Review: Picnic at Hanging Rock, Royal Lyceum, Edinburgh (Sunday Herald)



Picnic At Hanging Rock

Royal Lyceum, Edinburgh

Until January 28


Reviewed by Mark Brown

Photo: Pia Johnson

Best known in its cinematic incarnation (Peter Weir’s famous 1975 film adaptation), Joan Lindsay’s 1967 novel Picnic At Hanging Rock is a remarkable work of Australian gothic. The book tells the story of three girls and a female teacher from an exclusive boarding school who disappear mysteriously during a trip to a well known beauty spot in Victoria state.

The novel (which Lindsay suggested, somewhat dubiously, was based on real events from 1900) is a mystery wrapped within an enigma. The dubiety of the tale’s provenance is not lost on director Matthew Lutton or writer Tom Wright, creators of this exceptional stage version by the Malthouse and Black Swan State theatre companies (from Melbourne and Perth, respectively).

Performed by a cast of five young, female actors, the piece begins with all five dressed in school uniforms and narrating the tale in the third person. They speak from an empty stage, surrounded by black painted, wooden panels.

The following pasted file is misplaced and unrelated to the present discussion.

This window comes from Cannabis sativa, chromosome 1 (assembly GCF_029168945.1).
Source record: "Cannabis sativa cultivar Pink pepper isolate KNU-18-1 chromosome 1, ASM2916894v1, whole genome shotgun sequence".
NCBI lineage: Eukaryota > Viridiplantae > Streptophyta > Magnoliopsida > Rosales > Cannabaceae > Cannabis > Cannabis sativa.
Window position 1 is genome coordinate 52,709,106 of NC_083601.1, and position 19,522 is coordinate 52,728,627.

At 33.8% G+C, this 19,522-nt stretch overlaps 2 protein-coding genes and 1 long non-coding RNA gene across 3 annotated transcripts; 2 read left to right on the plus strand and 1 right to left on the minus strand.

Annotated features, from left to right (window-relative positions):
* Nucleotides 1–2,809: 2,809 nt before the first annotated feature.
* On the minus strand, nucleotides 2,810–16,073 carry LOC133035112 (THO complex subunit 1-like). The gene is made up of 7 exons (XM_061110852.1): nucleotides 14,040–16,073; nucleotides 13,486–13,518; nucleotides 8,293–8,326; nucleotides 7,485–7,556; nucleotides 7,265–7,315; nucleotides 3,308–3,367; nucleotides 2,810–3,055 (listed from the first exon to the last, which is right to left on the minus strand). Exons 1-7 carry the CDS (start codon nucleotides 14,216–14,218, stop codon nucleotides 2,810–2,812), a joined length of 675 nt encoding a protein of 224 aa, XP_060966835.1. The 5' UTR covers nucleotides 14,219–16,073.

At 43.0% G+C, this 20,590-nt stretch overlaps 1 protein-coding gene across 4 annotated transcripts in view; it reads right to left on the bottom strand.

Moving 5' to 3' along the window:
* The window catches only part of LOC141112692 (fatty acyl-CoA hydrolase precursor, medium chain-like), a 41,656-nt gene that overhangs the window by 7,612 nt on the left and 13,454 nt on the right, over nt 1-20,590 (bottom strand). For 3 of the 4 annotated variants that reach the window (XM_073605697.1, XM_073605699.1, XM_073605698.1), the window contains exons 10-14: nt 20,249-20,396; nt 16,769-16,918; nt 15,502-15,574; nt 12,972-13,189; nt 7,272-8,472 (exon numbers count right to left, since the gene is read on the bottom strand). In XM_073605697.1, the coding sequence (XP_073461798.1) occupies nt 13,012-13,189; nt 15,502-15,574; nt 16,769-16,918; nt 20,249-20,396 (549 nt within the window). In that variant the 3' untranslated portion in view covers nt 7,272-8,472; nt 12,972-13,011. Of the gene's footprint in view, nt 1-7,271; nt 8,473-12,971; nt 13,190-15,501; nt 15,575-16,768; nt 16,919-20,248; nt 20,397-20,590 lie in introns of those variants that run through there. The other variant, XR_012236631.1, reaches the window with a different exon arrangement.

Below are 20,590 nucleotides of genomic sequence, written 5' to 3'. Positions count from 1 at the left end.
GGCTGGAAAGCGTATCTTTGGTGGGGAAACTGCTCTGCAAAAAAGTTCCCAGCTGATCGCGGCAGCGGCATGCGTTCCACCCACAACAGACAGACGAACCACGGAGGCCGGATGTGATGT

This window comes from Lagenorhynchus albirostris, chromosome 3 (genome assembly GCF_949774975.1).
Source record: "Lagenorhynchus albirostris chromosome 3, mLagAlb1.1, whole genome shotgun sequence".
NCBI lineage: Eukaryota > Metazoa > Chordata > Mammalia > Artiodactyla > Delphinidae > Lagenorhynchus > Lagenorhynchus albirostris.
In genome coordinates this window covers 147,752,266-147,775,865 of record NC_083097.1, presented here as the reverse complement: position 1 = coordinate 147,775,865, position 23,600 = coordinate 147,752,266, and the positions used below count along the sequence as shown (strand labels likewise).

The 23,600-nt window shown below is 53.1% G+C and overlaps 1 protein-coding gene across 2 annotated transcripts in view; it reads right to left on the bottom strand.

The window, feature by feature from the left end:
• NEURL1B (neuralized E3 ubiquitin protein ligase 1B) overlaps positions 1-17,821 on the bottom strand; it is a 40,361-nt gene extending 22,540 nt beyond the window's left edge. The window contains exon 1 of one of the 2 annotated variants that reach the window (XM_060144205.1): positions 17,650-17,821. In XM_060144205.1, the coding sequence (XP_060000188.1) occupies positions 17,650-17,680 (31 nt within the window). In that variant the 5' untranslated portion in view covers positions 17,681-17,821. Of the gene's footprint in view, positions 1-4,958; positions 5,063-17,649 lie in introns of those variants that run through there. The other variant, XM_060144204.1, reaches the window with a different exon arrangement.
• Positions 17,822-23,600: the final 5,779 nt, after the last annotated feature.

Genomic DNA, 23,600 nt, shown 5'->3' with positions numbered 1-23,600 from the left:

Towards the back of the stage, above the performance space, suspended horizontally, is an ominous, tightly bound bundle of logs and twigs. The music and sound (including the insect and bird noises of the Australian bush) only add to the disquieting atmosphere.

The initial, seemingly straight storytelling of the piece outstays its welcome, and deliberately so. Just as we begin to worry that the 80-minute production will be constituted of nothing more than five schoolgirls narrating excerpts from the novel, the production begins to shift its perspective.

As Lutton suddenly plunges his stage into darkness, and, equally quickly, re-illuminates it, our narrators start to assume characters and costumes. Playing out of their age range (such as the ultra-English school principal Mrs Appleyard) or opposite their sex (the intrepid, young Englishman Michael Fitzhubert), the actors’ changing roles emphasise the disturbing uncertainties embedded within the story.